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Flooded Future: Assessing the Implications of New Elevation Data for Coastal Communities

Date & Time

Nov. 20, 2019
2:00pm – 3:30pm


6th Floor, Woodrow Wilson Center
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Flooded Future: Assessing the Implications of New Elevation Data for Coastal Communities


According to new research conducted by Climate Central, by 2050, sea level rise could push the high-tide line above the homes of 150 million people living on coastlines today. Rising sea levels could also push chronic floods higher than land currently home to 300 million people--that number could reach 480 million by 2100. These totals are significantly larger than previous estimates and have wide-ranging and profound implications for economic and political stability. Importantly, the greatest impact will be felt in Asia, where six nations--China, Bangladesh, India, Vietnam, Indonesia, and Thailand--are home to 75 percent of the 300 million people who will be living in chronic flood zones.

These findings are based on CoastalDEM, a new digital elevation model that uses machine learning methods to correct for systematic errors in the principal elevation dataset previously used for international assessment of coastal flood risks, NASA's Shuttle Radar Topography Mission.

Please join us on November 20 for a presentation of the study's findings and their implications for future humanitarian assistance, economic prosperity, adaptation and resilience initiatives, and global security. A reception will follow the event.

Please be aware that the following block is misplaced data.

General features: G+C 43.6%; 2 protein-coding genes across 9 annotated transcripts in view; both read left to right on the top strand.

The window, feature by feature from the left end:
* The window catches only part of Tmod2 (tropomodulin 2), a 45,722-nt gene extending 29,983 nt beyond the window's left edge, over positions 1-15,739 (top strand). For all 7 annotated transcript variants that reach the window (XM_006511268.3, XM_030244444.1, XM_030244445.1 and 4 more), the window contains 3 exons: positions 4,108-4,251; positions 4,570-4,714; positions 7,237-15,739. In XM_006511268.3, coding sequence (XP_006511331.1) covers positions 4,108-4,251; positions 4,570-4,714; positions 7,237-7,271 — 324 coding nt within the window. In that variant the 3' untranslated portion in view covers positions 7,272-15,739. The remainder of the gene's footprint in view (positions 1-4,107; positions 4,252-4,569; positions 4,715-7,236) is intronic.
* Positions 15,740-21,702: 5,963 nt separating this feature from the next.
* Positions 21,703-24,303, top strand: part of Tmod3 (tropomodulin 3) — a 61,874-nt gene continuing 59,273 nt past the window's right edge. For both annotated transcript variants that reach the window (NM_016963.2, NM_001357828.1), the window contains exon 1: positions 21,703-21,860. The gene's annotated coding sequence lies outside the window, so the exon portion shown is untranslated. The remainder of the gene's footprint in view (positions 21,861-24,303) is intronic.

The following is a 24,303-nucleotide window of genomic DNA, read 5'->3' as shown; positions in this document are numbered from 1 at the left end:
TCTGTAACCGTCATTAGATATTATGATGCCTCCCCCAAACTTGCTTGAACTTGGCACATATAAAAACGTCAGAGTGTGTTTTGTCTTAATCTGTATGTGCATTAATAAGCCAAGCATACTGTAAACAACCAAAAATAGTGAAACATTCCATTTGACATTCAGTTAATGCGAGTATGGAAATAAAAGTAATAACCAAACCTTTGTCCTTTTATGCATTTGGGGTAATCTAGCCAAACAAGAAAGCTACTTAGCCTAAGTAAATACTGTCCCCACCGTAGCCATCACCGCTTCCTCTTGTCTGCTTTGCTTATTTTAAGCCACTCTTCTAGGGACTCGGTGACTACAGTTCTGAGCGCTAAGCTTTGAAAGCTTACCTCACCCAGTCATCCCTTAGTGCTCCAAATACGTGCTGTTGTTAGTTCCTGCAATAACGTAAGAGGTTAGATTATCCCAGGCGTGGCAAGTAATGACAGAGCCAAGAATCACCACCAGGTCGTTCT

Welcome Remarks

  • Ambassador David Balton, Senior Fellow, Polar Institute, Wilson Center

Keynote Remarks: Understanding the Analysis

  • Dr. Benjamin Strauss, CEO and Chief Scientist, Climate Central

Panel: Implications

  • Humanitarian ImplicationsEric Schwartz, President, Refugees International; former U.S. Assistant Secretary of State for Population, Refugees, and Migration
  • Security Implications:John Conger, Director, Center for Climate and Security; former Principal Deputy Under Secretary of Defense
  • Economic ImplicationsJulie Rozenberg, Senior Economist, World Bank
  • Moderated by Ambassador David Balton, Senior Fellow, Polar Institute, Wilson Center


Hosted By

Global Risk and Resilience Program

The Global Risk and Resilience Program (GRRP) seeks to support the development of inclusive, resilient networks in local communities facing global change. By providing a platform for sharing lessons, mapping knowledge, and linking people and ideas, GRRP and its affiliated programs empower policymakers, practitioners, and community members to participate in the global dialogue on sustainability and resilience. Empowered communities are better able to develop flexible, diverse, and equitable networks of resilience that can improve their health, preserve their natural resources, and build peace between people in a changing world.  Read more

Environmental Change and Security Program

The Environmental Change and Security Program (ECSP) explores the connections between environmental change, health, and population dynamics and their links to conflict, human insecurity, and foreign policy.  Read more

Polar Institute

Since its inception in 2017, the Polar Institute has become a premier forum for discussion and policy analysis of Arctic and Antarctic issues, and is known in Washington, DC and elsewhere as the Arctic Public Square. The Institute holistically studies the central policy issues facing these regions—with an emphasis on Arctic governance, climate change, economic development, scientific research, security, and Indigenous communities—and communicates trusted analysis to policymakers and other stakeholders.  Read more

Asia Program

The Asia Program promotes policy debate and intellectual discussions on U.S. interests in the Asia-Pacific as well as political, economic, security, and social issues relating to the world’s most populous and economically dynamic region.   Read more

China Environment Forum

Since 1997, the China Environment Forum's mission has been to forge U.S.-China cooperation on energy, environment, and sustainable development challenges. We play a unique nonpartisan role in creating multi-stakeholder dialogues around these issues.  Read more

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